Congress directed the Secretaries of the Interior and Agriculture to jointly examine the land acquisition policies and practices of their agencies and to submit a report of findings and recommendations to the House and Senate Committees on Appropriations. To support this effort, the agencies issued a bestvalue solicitation seeking a contractor to analyze the existing process, identify areas for improvement, develop a multiyear strategy, and develop an implementation plan for future years. The solicitation provided for a two-step evaluation process. First, offerors were rated on a go/no-go basis regarding their past experience. The offerors who were rated “go” were then requested to provide a technical offer by means of a one-hour oral presentation with supporting documentation that addressed their proposed management approach and technical capability. The oral presentations were videotaped and constituted the technical offer. Price was evaluated separately.
At the conclusion of the oral presentation, each offeror also participated in a question and answer (Q&A) session with the technical evaluation panel. The Q&A sessions were not videotaped or otherwise recorded. Instead, they were documented by handwritten notes taken by members of the evaluation panel and other government personnel who were present.
After the Q&A session, the evaluation panel concluded that the protester’s offer was technically unacceptable. A few days later, the contract specialist (not a member of the evaluation panel) prepared a technical consensus report which reflected the conclusions reached by the evaluation panel. The report specifically referenced the protester’s failure to articulate its methods or strategies in a variety of areas during the Q&A session.
After completing the technical consensus report, the contract specialist prepared another document to memorialize the Q&A session. This Q&A document was provided to the protester who was given two business days “to validate the written answers to the questions.” The transmittal notified the protester that elaboration or revision was not permitted, but if the answers did not capture information that was given during the Q&A session, the protester was to use track changes to include the information. The changes were to be reviewed by the government and accepted and/or deleted when confirmed. The protester complained that the Q&A document mischaracterized its answers and the government permitted the protester to submit its own version of the answers. The government made a few edits to the protester’s version and then accepted it as an accurate memorialization of the Q&A session. In addition to providing much more detailed answers, the final version of the Q&A document addressed some of the weaknesses noted in the evaluation panel’s consensus report.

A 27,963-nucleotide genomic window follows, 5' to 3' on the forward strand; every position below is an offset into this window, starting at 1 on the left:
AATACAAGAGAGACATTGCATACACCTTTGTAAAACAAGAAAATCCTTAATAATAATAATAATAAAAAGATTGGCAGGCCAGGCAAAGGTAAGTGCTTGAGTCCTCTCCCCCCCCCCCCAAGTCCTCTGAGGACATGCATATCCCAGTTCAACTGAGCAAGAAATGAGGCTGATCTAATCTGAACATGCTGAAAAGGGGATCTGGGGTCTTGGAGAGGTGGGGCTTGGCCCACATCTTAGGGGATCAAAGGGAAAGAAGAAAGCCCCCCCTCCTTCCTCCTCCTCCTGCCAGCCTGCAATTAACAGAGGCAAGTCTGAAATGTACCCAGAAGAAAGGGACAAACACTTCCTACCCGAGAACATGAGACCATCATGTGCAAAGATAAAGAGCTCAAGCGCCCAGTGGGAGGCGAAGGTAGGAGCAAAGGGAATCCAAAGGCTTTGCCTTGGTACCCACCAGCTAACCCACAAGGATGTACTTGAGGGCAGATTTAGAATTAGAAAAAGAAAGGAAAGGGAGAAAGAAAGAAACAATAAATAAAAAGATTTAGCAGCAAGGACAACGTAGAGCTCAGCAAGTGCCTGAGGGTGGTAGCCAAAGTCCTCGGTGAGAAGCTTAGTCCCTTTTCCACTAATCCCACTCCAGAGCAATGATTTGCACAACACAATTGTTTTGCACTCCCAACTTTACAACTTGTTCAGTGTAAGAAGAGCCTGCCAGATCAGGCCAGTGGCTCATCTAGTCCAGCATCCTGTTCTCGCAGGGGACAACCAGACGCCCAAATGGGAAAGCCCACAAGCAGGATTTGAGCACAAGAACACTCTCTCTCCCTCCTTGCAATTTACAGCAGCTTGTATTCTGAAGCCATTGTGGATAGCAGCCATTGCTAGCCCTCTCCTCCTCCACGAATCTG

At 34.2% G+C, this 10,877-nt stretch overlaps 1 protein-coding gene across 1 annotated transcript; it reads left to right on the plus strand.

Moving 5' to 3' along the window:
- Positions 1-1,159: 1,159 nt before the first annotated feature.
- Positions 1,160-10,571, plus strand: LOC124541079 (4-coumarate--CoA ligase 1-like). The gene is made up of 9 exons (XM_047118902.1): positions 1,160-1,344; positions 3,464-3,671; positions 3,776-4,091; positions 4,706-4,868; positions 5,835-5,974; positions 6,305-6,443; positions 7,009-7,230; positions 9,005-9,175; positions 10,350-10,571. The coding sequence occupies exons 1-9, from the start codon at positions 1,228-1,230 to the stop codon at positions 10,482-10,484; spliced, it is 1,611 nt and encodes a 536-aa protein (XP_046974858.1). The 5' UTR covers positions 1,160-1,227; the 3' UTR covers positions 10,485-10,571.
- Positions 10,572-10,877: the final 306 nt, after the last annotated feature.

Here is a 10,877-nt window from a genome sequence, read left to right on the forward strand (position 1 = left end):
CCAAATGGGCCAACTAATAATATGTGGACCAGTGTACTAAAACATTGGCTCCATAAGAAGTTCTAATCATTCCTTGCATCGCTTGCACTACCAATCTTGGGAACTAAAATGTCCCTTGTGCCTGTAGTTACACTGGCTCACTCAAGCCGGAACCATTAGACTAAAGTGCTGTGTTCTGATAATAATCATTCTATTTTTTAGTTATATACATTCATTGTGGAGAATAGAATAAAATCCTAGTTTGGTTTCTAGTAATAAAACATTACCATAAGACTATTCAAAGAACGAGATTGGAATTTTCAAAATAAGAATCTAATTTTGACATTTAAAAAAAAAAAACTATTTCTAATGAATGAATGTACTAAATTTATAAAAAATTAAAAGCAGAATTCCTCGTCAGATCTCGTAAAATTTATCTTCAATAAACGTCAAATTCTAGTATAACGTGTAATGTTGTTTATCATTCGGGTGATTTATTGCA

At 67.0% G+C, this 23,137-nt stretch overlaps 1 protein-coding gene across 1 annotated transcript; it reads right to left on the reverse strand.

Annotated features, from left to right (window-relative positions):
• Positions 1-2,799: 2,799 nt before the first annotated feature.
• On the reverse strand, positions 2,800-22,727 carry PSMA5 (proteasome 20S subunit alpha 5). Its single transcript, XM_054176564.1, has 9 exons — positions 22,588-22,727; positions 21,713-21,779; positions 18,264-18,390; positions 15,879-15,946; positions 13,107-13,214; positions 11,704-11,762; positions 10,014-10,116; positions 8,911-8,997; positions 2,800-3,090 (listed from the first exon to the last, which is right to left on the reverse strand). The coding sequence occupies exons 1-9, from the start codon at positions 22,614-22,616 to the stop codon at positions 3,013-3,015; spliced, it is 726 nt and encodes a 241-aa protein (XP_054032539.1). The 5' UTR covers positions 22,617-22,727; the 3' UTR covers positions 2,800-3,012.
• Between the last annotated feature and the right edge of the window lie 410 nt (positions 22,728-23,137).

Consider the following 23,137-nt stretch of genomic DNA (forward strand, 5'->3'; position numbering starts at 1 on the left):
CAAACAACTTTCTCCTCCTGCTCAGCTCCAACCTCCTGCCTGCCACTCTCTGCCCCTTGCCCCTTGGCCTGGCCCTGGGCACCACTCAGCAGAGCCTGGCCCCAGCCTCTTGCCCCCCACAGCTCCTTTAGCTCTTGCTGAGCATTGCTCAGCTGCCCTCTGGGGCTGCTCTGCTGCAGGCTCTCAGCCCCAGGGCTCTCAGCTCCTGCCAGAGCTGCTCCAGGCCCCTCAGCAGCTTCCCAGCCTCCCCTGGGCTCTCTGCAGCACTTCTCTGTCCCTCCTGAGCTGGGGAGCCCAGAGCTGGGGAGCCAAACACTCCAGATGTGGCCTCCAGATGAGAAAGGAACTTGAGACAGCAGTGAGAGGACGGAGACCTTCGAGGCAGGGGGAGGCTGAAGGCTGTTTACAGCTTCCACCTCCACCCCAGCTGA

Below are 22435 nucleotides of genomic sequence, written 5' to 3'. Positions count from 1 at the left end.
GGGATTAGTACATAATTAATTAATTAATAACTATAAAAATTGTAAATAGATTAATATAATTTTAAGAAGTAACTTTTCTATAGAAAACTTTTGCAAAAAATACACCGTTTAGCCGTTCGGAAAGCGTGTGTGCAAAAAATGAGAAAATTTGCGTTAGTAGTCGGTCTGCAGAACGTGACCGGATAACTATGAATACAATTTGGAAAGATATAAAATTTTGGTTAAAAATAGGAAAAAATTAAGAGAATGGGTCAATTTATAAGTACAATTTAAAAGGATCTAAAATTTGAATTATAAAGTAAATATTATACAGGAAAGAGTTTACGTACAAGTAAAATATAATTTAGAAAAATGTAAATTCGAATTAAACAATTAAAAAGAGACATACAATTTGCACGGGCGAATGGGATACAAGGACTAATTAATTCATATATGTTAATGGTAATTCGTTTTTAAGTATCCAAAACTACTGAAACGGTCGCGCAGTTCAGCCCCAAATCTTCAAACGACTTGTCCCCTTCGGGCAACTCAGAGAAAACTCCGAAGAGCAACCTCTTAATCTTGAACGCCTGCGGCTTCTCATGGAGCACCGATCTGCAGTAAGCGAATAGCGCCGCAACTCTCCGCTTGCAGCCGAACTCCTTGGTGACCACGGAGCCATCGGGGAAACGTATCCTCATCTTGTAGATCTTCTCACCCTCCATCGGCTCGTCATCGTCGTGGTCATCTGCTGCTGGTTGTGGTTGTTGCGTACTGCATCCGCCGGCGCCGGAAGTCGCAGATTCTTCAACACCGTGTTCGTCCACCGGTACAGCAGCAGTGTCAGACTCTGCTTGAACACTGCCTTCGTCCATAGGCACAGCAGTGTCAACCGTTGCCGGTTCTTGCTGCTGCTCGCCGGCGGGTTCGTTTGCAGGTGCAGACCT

After receiving notice that it was not selected for contract award and a written debriefing letter which outlined the strengths and weaknesses of its proposal, the protester decided to file a protest with the Government Accountability Office (GAO) but chose to proceed without legal counsel. The protester alleged that the agency unreasonably evaluated its proposal because the assigned weaknesses were adequately addressed during the oral presentation and Q&A session.
Because the technical consensus report and final Q&A document were inconsistent with one another, it was unclear whether the evaluation panel reasonably understood and considered the protester’s answers at the oral presentation. In these circumstances, GAO concluded that the documentation did not adequately support the agency’s decision and therefore sustained the protest.
By the time GAO issued its decision, however, the awardee had substantially completed all of the work. If the protester had filed with GAO within 10 days of contract award, it could have secured an automatic stay of performance while the protest was being decided. The Competition in Contracting Act generally requires that the government stay contract performance when a protest is filed with GAO within 10 days of award, unless the head of the agency overrides the automatic stay by determining that exigent circumstances or the best interests of the United States compel contract performance to proceed. By proceeding without the benefit of knowledgeable government contracts counsel, the protester missed the automatic stay of performance deadline and lost the opportunity to receive award of the contract as a result of its success on the merits of the protest, even though it timely filed its protest with GAO within 10 days of being notified of the agency’s decision.